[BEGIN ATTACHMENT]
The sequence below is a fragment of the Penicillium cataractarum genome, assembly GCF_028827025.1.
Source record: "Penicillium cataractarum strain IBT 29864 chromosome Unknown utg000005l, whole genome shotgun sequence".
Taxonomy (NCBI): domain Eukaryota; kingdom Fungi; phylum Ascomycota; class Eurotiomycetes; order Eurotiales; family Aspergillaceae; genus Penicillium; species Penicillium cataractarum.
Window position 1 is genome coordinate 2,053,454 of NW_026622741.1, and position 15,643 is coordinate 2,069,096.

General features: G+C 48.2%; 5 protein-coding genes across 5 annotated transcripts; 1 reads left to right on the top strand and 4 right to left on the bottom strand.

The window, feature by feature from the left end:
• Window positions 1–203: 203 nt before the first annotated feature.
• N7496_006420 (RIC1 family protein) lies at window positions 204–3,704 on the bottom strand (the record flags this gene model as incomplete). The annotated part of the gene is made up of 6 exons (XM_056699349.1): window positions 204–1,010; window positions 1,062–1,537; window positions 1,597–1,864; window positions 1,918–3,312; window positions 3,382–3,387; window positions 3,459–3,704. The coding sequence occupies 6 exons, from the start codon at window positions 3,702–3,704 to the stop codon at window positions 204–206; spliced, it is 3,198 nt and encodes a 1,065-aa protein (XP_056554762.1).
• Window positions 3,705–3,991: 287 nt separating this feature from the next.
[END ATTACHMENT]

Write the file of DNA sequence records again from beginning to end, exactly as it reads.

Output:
The sequence below is a fragment of the Penicillium cataractarum genome, assembly GCF_028827025.1.
Source record: "Penicillium cataractarum strain IBT 29864 chromosome Unknown utg000005l, whole genome shotgun sequence".
Taxonomy (NCBI): domain Eukaryota; kingdom Fungi; phylum Ascomycota; class Eurotiomycetes; order Eurotiales; family Aspergillaceae; genus Penicillium; species Penicillium cataractarum.
Window position 1 is genome coordinate 2,053,454 of NW_026622741.1, and position 15,643 is coordinate 2,069,096.

General features: G+C 48.2%; 5 protein-coding genes across 5 annotated transcripts; 1 reads left to right on the top strand and 4 right to left on the bottom strand.

The window, feature by feature from the left end:
• Window positions 1–203: 203 nt before the first annotated feature.
• N7496_006420 (RIC1 family protein) lies at window positions 204–3,704 on the bottom strand (the record flags this gene model as incomplete). The annotated part of the gene is made up of 6 exons (XM_056699349.1): window positions 204–1,010; window positions 1,062–1,537; window positions 1,597–1,864; window positions 1,918–3,312; window positions 3,382–3,387; window positions 3,459–3,704. The coding sequence occupies 6 exons, from the start codon at window positions 3,702–3,704 to the stop codon at window positions 204–206; spliced, it is 3,198 nt and encodes a 1,065-aa protein (XP_056554762.1).
• Window positions 3,705–3,991: 287 nt separating this feature from the next.